Toy tools induced calluses on hands in a child during COVID-19 era
How to cite this article: Mahajan M, Mahajan BB. Toy tools induced calluses on hands in a child during COVID-19 era. CosmoDerma 2023;3:124.
A callus (or callosity) is a circumscribed hyperkeratosis of the skin produced by repeated or constant friction or pressure at a particular site. Its central part is thickest, gradually tapering to the periphery and merging with the normal skin. An inherited disposition to callosities has been described with an autosomal dominant inheritance. These are painful and characterized by the development of painful keratotic lesions over pressure points. Callosities on hands are uncommon in children since they are produced by repeated friction and pressure.
A 4-year-old male child was brought by mother with multiple asymptomatic raised lesions over the bilateral index fingers and left middle finger for 8 months [Figure 1a]. As per the history given by mother, due to the closure of schools during COVID-19 pandemic, the child played at home with tools such as screwdriver and spanner [Figure 1b and c] for a duration of about 1 h/day for about 3 months following which he developed these lesions.
On examination, lesions in the form of hyperkeratotic plaques of size varying from 0.5 cm × 1 cm to 1 cm × 2 cm with well-defined regular margins were present on the outer and inner aspect of bilateral index finger, left middle finger inner aspect. It was not associated with any tenderness. No other site was affected. No family history of callosity was present. Since the child was left-handed, so more calluses developed on the left hand.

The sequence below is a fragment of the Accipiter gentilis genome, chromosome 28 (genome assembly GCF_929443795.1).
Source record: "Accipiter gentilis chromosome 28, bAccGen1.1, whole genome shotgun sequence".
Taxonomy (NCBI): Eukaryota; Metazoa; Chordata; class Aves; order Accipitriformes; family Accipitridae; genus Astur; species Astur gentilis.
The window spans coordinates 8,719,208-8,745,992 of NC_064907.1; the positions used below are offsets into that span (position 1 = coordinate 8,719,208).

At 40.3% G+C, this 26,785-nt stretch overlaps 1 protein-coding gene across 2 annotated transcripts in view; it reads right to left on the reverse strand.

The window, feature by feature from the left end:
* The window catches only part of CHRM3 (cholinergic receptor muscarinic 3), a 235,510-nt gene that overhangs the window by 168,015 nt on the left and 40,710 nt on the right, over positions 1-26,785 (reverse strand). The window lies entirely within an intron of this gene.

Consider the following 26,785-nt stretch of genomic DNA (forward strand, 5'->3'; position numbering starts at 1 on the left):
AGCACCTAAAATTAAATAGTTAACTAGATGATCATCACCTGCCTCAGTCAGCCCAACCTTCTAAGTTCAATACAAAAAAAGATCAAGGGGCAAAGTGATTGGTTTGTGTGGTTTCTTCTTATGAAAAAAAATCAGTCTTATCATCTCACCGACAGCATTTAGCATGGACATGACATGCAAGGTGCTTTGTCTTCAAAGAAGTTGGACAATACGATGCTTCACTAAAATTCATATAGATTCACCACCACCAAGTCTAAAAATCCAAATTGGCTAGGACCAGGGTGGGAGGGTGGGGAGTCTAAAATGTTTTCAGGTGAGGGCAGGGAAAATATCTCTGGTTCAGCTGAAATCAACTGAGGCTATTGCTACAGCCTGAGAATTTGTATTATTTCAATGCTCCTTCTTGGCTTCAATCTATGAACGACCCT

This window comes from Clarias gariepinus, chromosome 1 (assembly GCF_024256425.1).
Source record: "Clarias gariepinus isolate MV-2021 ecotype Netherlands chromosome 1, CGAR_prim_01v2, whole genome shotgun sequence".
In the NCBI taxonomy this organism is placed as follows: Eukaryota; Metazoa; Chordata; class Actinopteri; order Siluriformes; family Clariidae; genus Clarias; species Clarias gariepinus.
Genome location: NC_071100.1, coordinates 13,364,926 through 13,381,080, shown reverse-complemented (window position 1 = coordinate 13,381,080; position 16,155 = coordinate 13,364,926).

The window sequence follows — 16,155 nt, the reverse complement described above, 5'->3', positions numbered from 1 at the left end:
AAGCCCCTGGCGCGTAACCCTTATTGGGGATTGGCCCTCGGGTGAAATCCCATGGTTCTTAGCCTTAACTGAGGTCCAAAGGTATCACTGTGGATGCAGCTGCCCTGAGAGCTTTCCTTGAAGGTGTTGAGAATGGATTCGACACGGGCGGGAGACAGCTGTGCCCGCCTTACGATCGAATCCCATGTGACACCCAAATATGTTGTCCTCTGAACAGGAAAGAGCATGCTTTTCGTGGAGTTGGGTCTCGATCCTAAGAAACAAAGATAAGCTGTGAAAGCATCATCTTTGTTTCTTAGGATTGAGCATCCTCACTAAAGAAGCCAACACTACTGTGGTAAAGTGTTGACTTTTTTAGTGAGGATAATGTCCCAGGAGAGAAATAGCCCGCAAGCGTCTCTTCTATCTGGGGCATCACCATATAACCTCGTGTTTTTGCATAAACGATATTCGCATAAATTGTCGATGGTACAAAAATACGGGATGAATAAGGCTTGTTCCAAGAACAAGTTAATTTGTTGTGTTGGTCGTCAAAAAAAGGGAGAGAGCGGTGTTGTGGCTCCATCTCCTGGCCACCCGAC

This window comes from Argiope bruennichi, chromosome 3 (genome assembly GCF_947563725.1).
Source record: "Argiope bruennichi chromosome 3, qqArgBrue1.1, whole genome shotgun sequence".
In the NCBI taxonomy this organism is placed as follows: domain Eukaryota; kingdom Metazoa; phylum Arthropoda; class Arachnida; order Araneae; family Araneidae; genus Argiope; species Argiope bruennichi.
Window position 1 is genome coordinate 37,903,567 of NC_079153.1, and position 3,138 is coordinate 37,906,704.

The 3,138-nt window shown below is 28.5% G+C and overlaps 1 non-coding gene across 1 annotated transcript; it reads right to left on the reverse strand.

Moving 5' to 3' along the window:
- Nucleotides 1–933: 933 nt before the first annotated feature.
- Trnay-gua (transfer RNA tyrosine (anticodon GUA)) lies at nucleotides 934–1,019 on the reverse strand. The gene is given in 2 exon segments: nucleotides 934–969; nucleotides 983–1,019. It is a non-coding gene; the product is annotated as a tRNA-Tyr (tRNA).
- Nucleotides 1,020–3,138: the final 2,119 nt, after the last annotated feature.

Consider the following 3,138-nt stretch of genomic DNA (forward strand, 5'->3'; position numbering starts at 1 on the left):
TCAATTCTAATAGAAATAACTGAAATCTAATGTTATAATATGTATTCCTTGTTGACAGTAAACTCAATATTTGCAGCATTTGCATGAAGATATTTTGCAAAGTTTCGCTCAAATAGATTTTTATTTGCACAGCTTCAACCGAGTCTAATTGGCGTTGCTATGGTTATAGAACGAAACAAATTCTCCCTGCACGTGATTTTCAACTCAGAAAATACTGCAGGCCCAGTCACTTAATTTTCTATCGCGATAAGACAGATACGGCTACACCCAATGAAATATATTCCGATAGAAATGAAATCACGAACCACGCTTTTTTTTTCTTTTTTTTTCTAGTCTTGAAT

Calluses represent a compensatory protective response that forms a keratin shield between the outer layers of the skin and contact point of an article of equipment. Significant calluses also may be observed on the palmar surface of the hands of boxers, golfers, tennis players, and gymnasts.
In the autosomal dominant hereditary callosities, blisters occur at the periphery of hyperkeratotic skin. Callosities should be differentiated from corns and warts. A callosity lacks the penetrating central white keratinous core of a corn but is rather a diffuse thickening. Multiple bleeding points are seen on paring the superficial layers of warts but not in corns or callosities. There is a loss of dermatoglyphics at margins of warts while dermatoglyphics are accentuated in callosities.
In our case, the mother was counseled and advised regarding the avoidance of playing of child with these tools and to apply emollients topically. After 3 months, near complete remission of callosities was seen [Figure 1d].
Here, we report a case of multiple calluses induced by tools during the homestay in COVID-19 pandemic. To the best of our knowledge, this is the first report of multiple calluses on hands of a child by toy tools during COVID-19 era. This case is being reported for its unusual occurrence in COVID-19 era.
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